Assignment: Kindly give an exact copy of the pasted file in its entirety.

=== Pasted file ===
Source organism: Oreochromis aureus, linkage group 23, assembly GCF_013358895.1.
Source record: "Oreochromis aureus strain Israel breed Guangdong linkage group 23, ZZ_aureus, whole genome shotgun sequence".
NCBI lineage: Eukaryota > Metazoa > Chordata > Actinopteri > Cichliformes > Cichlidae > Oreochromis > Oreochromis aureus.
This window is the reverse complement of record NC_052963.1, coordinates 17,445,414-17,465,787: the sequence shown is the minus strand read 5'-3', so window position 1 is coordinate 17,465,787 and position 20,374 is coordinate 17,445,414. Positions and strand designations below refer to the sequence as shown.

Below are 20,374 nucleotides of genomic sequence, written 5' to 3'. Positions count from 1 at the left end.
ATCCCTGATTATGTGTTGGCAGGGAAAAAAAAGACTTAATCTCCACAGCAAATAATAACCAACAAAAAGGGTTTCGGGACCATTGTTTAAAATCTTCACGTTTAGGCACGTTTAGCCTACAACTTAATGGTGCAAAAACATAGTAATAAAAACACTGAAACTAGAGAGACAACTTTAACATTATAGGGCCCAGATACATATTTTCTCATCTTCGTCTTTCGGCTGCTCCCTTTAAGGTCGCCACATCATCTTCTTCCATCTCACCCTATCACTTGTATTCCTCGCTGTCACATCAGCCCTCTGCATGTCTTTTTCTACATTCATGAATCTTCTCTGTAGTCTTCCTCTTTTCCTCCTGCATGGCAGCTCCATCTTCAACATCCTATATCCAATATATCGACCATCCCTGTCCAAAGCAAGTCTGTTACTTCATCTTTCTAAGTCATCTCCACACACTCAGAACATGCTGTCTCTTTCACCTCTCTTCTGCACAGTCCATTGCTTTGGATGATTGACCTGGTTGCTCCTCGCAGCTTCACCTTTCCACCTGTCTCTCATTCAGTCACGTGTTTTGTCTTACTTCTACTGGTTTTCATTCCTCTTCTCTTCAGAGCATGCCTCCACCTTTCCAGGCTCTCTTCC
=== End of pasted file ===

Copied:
Source organism: Oreochromis aureus, linkage group 23, assembly GCF_013358895.1.
Source record: "Oreochromis aureus strain Israel breed Guangdong linkage group 23, ZZ_aureus, whole genome shotgun sequence".
NCBI lineage: Eukaryota > Metazoa > Chordata > Actinopteri > Cichliformes > Cichlidae > Oreochromis > Oreochromis aureus.
This window is the reverse complement of record NC_052963.1, coordinates 17,445,414-17,465,787: the sequence shown is the minus strand read 5'-3', so window position 1 is coordinate 17,465,787 and position 20,374 is coordinate 17,445,414. Positions and strand designations below refer to the sequence as shown.

Below are 20,374 nucleotides of genomic sequence, written 5' to 3'. Positions count from 1 at the left end.
ATCCCTGATTATGTGTTGGCAGGGAAAAAAAAGACTTAATCTCCACAGCAAATAATAACCAACAAAAAGGGTTTCGGGACCATTGTTTAAAATCTTCACGTTTAGGCACGTTTAGCCTACAACTTAATGGTGCAAAAACATAGTAATAAAAACACTGAAACTAGAGAGACAACTTTAACATTATAGGGCCCAGATACATATTTTCTCATCTTCGTCTTTCGGCTGCTCCCTTTAAGGTCGCCACATCATCTTCTTCCATCTCACCCTATCACTTGTATTCCTCGCTGTCACATCAGCCCTCTGCATGTCTTTTTCTACATTCATGAATCTTCTCTGTAGTCTTCCTCTTTTCCTCCTGCATGGCAGCTCCATCTTCAACATCCTATATCCAATATATCGACCATCCCTGTCCAAAGCAAGTCTGTTACTTCATCTTTCTAAGTCATCTCCACACACTCAGAACATGCTGTCTCTTTCACCTCTCTTCTGCACAGTCCATTGCTTTGGATGATTGACCTGGTTGCTCCTCGCAGCTTCACCTTTCCACCTGTCTCTCATTCAGTCACGTGTTTTGTCTTACTTCTACTGGTTTTCATTCCTCTTCTCTTCAGAGCATGCCTCCACCTTTCCAGGCTCTCTTCC